When your property suffers a loss, you enter the insurance and property loss marketplace to pursue your claim. This world is filled with professionals who provide wide-ranging services, many of which you need. How to choose? In Part 1 of this “Vetting the Vendors” series, we looked at board-up companies and restoration services. Now let’s look at a pair of other service providers: dry cleaners and movers.
Whether damaged by fire or by water, the clothing inside the loss site is assessed and a determination is made to either claim for replacement or send them out to a dry cleaner. But this vendor should not be your neighborhood shirt presser – you need a dry cleaner who specializes in fire and water-damaged fabrics.
- Let them come and take the clothing that they think can be cleaned, but be conscious of costs – you are up against your policy limit if you have a total loss. Don’t spend a lot of money salvaging badly damaged clothing or that which you will no longer wear.
- Don’t let anyone come in arbitrarily – make sure your public adjuster is available to supervise as these items are being taken out of the home.
- Check the clothing as soon as it comes back. Alert your public adjuster as soon as possible if something did not respond to cleaning. Your public adjuster will need to inventory the items and let the adjuster know there are additional total loss items. You should also make sure the cleaner does not charge you for items that did not respond. (Most dry cleaners will not charge for items they are unable to clean.)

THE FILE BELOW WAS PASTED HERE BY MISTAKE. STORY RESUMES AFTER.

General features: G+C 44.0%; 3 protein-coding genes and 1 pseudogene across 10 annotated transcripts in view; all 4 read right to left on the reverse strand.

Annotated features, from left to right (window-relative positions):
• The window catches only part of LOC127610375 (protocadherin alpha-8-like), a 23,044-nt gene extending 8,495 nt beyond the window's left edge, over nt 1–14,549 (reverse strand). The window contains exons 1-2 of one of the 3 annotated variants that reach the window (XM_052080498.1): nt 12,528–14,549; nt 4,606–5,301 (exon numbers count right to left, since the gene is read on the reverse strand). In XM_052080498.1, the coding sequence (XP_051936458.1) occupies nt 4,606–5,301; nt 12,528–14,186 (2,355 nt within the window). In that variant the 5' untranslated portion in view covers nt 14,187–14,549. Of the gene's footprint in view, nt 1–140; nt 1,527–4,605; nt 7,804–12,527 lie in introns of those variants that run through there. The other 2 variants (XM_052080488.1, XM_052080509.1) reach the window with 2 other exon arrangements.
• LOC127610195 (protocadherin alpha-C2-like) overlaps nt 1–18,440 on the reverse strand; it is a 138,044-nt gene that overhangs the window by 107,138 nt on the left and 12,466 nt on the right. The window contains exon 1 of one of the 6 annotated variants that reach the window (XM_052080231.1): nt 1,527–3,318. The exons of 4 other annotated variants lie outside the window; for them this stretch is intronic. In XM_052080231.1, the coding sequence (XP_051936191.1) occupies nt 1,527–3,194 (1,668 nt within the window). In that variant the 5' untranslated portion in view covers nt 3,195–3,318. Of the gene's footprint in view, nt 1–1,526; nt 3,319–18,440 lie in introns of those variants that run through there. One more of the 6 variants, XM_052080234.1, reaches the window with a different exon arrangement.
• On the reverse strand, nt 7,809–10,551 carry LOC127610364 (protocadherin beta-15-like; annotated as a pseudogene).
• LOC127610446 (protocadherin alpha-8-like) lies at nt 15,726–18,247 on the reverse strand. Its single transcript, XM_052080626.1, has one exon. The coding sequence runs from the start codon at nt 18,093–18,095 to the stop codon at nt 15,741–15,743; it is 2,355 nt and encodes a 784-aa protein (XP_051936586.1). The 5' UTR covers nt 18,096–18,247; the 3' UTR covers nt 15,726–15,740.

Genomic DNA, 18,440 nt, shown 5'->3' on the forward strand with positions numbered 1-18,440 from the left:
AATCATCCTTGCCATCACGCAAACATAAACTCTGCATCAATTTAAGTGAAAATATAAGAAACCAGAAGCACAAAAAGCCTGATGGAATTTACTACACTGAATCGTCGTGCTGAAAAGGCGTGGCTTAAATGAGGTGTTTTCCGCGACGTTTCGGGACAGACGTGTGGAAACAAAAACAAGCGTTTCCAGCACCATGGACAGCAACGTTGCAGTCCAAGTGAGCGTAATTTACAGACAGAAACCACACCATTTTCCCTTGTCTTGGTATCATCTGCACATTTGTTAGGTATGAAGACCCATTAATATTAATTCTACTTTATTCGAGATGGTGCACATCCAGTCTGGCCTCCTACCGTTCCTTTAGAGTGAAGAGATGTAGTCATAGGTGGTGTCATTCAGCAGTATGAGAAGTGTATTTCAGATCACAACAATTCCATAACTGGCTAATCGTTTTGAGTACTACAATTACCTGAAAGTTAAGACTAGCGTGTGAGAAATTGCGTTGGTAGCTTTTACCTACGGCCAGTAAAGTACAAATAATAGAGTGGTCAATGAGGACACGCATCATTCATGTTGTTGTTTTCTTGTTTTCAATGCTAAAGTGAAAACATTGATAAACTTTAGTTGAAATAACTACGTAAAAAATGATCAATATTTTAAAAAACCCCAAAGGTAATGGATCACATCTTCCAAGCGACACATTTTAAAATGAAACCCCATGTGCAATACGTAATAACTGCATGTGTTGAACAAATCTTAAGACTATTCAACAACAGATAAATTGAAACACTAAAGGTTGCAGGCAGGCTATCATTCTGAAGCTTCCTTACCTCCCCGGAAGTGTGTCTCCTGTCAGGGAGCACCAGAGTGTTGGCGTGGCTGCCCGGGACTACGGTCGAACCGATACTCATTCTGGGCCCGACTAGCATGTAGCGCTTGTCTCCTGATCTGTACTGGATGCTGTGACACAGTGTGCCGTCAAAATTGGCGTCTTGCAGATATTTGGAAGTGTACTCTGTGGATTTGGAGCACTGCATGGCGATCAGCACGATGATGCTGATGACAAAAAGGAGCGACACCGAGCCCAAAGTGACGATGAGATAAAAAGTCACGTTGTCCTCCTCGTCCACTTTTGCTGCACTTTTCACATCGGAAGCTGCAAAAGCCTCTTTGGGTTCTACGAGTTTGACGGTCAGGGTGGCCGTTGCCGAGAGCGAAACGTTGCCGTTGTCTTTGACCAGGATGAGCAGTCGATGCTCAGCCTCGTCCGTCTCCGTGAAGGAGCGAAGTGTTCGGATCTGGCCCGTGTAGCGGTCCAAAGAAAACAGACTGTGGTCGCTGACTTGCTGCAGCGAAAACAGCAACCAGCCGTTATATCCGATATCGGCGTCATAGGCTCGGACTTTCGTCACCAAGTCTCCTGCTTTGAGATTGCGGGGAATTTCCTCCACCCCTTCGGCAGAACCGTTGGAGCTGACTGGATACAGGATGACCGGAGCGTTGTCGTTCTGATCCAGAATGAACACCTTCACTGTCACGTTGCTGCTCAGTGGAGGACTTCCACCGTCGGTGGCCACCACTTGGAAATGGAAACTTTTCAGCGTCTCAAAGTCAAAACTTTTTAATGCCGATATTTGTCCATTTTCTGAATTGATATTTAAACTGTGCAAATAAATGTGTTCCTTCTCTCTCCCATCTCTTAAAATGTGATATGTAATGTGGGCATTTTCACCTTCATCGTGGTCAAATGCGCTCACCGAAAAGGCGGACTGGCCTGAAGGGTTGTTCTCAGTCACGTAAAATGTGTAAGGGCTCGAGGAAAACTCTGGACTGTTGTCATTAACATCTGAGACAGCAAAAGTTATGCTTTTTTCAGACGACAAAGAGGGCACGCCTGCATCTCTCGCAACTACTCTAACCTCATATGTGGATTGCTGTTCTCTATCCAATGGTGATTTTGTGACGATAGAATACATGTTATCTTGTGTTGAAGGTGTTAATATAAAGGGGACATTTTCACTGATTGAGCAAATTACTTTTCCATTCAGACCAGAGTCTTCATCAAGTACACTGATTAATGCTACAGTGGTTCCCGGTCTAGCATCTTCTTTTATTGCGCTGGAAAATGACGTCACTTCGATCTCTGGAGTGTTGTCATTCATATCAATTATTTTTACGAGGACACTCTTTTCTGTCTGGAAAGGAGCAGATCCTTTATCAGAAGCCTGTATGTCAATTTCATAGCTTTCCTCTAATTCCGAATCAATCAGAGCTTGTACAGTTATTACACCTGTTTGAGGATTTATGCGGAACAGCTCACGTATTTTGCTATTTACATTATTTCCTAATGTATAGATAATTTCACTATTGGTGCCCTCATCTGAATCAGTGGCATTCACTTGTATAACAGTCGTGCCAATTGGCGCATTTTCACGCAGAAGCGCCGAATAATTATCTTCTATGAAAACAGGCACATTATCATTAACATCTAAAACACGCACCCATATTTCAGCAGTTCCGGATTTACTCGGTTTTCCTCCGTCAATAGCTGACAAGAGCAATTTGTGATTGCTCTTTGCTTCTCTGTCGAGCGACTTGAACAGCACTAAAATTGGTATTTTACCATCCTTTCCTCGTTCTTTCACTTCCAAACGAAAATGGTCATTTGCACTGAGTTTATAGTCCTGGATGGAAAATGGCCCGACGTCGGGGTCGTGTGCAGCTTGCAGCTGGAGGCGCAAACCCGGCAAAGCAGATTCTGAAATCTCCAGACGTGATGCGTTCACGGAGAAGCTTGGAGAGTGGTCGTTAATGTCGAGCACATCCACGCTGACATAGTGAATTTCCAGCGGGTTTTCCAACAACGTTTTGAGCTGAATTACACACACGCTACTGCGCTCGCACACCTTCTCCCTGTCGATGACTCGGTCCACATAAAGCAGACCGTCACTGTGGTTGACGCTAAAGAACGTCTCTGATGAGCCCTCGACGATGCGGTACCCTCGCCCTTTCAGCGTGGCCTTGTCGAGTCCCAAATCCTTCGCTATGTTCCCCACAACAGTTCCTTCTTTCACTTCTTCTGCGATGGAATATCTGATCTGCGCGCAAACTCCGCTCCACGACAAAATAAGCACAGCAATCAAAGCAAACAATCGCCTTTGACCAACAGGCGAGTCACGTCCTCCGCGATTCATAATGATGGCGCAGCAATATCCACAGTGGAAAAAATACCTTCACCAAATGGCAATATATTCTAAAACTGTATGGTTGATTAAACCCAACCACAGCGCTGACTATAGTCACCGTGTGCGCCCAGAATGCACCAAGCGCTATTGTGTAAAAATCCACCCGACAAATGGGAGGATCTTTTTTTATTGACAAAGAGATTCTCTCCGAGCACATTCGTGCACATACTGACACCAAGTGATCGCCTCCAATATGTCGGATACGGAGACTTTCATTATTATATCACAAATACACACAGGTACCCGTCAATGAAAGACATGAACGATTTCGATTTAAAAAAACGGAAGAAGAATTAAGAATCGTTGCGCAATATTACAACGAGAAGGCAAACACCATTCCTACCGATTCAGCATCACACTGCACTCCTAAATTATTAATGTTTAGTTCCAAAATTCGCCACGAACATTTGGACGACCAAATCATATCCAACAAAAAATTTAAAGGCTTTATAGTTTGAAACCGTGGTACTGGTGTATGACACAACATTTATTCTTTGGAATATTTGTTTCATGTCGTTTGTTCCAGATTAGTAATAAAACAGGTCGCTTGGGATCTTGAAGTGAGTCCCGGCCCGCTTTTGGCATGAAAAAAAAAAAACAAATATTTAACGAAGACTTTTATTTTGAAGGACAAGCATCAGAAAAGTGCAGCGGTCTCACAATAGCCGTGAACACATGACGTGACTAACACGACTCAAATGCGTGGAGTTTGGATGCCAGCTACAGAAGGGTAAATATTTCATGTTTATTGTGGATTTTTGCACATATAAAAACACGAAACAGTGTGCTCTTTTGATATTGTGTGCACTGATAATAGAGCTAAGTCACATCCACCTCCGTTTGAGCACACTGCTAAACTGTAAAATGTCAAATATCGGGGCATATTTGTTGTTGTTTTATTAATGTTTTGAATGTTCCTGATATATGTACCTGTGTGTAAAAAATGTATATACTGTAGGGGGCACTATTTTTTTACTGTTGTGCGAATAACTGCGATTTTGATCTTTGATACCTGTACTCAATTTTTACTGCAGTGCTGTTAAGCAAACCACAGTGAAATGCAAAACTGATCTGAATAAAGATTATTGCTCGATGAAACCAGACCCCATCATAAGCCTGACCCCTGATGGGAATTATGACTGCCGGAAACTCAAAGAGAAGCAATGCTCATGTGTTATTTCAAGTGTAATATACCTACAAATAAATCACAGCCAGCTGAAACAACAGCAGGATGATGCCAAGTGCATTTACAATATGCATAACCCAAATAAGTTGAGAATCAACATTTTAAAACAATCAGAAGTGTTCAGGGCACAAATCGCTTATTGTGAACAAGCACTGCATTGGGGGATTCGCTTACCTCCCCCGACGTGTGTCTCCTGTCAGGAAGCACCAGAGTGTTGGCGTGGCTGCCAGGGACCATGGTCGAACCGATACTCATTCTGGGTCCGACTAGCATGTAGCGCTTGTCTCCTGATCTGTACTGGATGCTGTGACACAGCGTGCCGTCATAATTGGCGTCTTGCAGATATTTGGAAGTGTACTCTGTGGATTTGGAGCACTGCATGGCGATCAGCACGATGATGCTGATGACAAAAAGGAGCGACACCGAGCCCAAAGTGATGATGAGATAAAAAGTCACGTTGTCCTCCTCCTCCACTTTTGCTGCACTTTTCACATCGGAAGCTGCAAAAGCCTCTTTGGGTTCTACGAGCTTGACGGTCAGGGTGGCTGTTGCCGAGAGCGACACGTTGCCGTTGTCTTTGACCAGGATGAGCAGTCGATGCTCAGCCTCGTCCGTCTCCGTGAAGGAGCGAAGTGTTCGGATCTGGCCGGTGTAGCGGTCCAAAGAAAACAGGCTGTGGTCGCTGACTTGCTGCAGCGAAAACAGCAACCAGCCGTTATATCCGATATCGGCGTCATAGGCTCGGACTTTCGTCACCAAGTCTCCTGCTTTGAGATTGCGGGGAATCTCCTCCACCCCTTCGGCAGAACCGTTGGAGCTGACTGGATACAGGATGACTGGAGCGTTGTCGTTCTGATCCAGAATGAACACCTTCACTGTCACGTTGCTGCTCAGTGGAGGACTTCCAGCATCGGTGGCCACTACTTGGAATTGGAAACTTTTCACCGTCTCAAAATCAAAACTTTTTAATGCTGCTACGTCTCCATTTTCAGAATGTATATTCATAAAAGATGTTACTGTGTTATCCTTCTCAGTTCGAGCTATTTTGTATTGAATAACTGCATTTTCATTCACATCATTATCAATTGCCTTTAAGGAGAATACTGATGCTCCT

If you’ve had a property loss and there are items that are not damaged or that can be cleaned, you will need to have those items moved out of the building to prevent them from being damaged and enable property repairs to be made. You will want a reputable mover to help you pack salvageable items, store them during repairs, and then return and unpack your belongings.
- If you’ve ever moved, you know you need a good mover. You will need a moving company that understands its role in an insurance claim.
- Make sure the movers have facilities to store your belongings for an extended period of time. Some items might be okay if they are not in a climate-controlled environment, but the majority of your belongings should be in a warehouse that is climate-controlled.
- Large, unusual items may require a special company. If you have a piano or pricey works of art, you will want to work with a specialist who knows how to clean and repair these items and can also store them appropriately during the repair process.
- It will be helpful if the mover has a large enough facility to be able to bring in a restoration company to clean items on site and then have them re-packed and stored once they’re clean and dry.
These are a few tips to help you vet the various vendors you will encounter – possibly on your front lawn – after experiencing a fire or water loss in your home or business.
We hope these are informative!